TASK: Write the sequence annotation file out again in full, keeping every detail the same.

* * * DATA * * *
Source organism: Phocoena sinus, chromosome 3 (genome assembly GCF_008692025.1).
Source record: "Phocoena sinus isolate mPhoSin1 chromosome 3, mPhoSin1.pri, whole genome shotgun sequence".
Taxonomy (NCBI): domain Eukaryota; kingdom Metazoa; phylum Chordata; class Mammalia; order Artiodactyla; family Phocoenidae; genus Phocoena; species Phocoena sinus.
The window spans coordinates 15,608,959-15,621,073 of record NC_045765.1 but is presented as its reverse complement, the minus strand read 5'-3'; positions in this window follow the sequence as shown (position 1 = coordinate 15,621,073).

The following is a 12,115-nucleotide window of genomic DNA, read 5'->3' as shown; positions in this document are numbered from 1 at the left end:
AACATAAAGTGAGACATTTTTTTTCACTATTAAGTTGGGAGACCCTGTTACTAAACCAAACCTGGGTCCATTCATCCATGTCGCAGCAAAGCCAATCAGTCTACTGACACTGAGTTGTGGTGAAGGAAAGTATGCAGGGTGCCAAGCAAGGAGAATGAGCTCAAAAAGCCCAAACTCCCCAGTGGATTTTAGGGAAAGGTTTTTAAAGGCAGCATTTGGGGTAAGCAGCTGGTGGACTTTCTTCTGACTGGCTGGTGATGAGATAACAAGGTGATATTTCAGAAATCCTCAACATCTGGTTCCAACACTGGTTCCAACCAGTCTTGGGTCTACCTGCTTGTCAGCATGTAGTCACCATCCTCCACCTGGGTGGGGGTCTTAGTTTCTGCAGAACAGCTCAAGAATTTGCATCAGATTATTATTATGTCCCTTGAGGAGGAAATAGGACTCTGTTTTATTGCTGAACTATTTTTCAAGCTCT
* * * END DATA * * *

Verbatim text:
Source organism: Phocoena sinus, chromosome 3 (genome assembly GCF_008692025.1).
Source record: "Phocoena sinus isolate mPhoSin1 chromosome 3, mPhoSin1.pri, whole genome shotgun sequence".
Taxonomy (NCBI): domain Eukaryota; kingdom Metazoa; phylum Chordata; class Mammalia; order Artiodactyla; family Phocoenidae; genus Phocoena; species Phocoena sinus.
The window spans coordinates 15,608,959-15,621,073 of record NC_045765.1 but is presented as its reverse complement, the minus strand read 5'-3'; positions in this window follow the sequence as shown (position 1 = coordinate 15,621,073).

The following is a 12,115-nucleotide window of genomic DNA, read 5'->3' as shown; positions in this document are numbered from 1 at the left end:
AACATAAAGTGAGACATTTTTTTTCACTATTAAGTTGGGAGACCCTGTTACTAAACCAAACCTGGGTCCATTCATCCATGTCGCAGCAAAGCCAATCAGTCTACTGACACTGAGTTGTGGTGAAGGAAAGTATGCAGGGTGCCAAGCAAGGAGAATGAGCTCAAAAAGCCCAAACTCCCCAGTGGATTTTAGGGAAAGGTTTTTAAAGGCAGCATTTGGGGTAAGCAGCTGGTGGACTTTCTTCTGACTGGCTGGTGATGAGATAACAAGGTGATATTTCAGAAATCCTCAACATCTGGTTCCAACACTGGTTCCAACCAGTCTTGGGTCTACCTGCTTGTCAGCATGTAGTCACCATCCTCCACCTGGGTGGGGGTCTTAGTTTCTGCAGAACAGCTCAAGAATTTGCATCAGATTATTATTATGTCCCTTGAGGAGGAAATAGGACTCTGTTTTATTGCTGAACTATTTTTCAAGCTCT